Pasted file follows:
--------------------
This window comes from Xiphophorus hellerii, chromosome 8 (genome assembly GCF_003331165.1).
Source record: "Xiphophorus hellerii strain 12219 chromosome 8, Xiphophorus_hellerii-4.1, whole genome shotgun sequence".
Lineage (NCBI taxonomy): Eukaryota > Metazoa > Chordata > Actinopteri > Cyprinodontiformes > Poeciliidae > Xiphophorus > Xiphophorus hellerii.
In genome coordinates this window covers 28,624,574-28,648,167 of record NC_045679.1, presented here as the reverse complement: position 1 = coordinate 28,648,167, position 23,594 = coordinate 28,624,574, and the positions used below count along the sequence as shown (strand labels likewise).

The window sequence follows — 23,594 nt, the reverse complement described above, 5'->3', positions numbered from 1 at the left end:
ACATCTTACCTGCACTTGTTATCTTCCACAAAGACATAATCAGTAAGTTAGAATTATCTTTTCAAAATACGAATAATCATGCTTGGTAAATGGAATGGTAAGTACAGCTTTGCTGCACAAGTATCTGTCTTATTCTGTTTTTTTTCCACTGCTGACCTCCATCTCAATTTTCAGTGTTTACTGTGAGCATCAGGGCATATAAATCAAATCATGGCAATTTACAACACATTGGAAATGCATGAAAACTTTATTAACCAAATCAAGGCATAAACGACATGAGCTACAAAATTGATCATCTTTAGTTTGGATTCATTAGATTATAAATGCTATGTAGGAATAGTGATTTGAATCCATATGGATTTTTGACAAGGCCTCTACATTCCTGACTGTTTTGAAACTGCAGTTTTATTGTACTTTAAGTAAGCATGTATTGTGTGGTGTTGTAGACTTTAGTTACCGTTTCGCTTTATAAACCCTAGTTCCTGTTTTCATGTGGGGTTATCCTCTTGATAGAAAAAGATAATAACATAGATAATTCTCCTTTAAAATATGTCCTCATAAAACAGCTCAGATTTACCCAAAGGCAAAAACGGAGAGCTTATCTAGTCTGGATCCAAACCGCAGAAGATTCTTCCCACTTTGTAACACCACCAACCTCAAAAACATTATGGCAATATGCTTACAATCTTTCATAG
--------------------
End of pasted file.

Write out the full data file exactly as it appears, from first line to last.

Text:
This window comes from Xiphophorus hellerii, chromosome 8 (genome assembly GCF_003331165.1).
Source record: "Xiphophorus hellerii strain 12219 chromosome 8, Xiphophorus_hellerii-4.1, whole genome shotgun sequence".
Lineage (NCBI taxonomy): Eukaryota > Metazoa > Chordata > Actinopteri > Cyprinodontiformes > Poeciliidae > Xiphophorus > Xiphophorus hellerii.
In genome coordinates this window covers 28,624,574-28,648,167 of record NC_045679.1, presented here as the reverse complement: position 1 = coordinate 28,648,167, position 23,594 = coordinate 28,624,574, and the positions used below count along the sequence as shown (strand labels likewise).

The window sequence follows — 23,594 nt, the reverse complement described above, 5'->3', positions numbered from 1 at the left end:
ACATCTTACCTGCACTTGTTATCTTCCACAAAGACATAATCAGTAAGTTAGAATTATCTTTTCAAAATACGAATAATCATGCTTGGTAAATGGAATGGTAAGTACAGCTTTGCTGCACAAGTATCTGTCTTATTCTGTTTTTTTTCCACTGCTGACCTCCATCTCAATTTTCAGTGTTTACTGTGAGCATCAGGGCATATAAATCAAATCATGGCAATTTACAACACATTGGAAATGCATGAAAACTTTATTAACCAAATCAAGGCATAAACGACATGAGCTACAAAATTGATCATCTTTAGTTTGGATTCATTAGATTATAAATGCTATGTAGGAATAGTGATTTGAATCCATATGGATTTTTGACAAGGCCTCTACATTCCTGACTGTTTTGAAACTGCAGTTTTATTGTACTTTAAGTAAGCATGTATTGTGTGGTGTTGTAGACTTTAGTTACCGTTTCGCTTTATAAACCCTAGTTCCTGTTTTCATGTGGGGTTATCCTCTTGATAGAAAAAGATAATAACATAGATAATTCTCCTTTAAAATATGTCCTCATAAAACAGCTCAGATTTACCCAAAGGCAAAAACGGAGAGCTTATCTAGTCTGGATCCAAACCGCAGAAGATTCTTCCCACTTTGTAACACCACCAACCTCAAAAACATTATGGCAATATGCTTACAATCTTTCATAG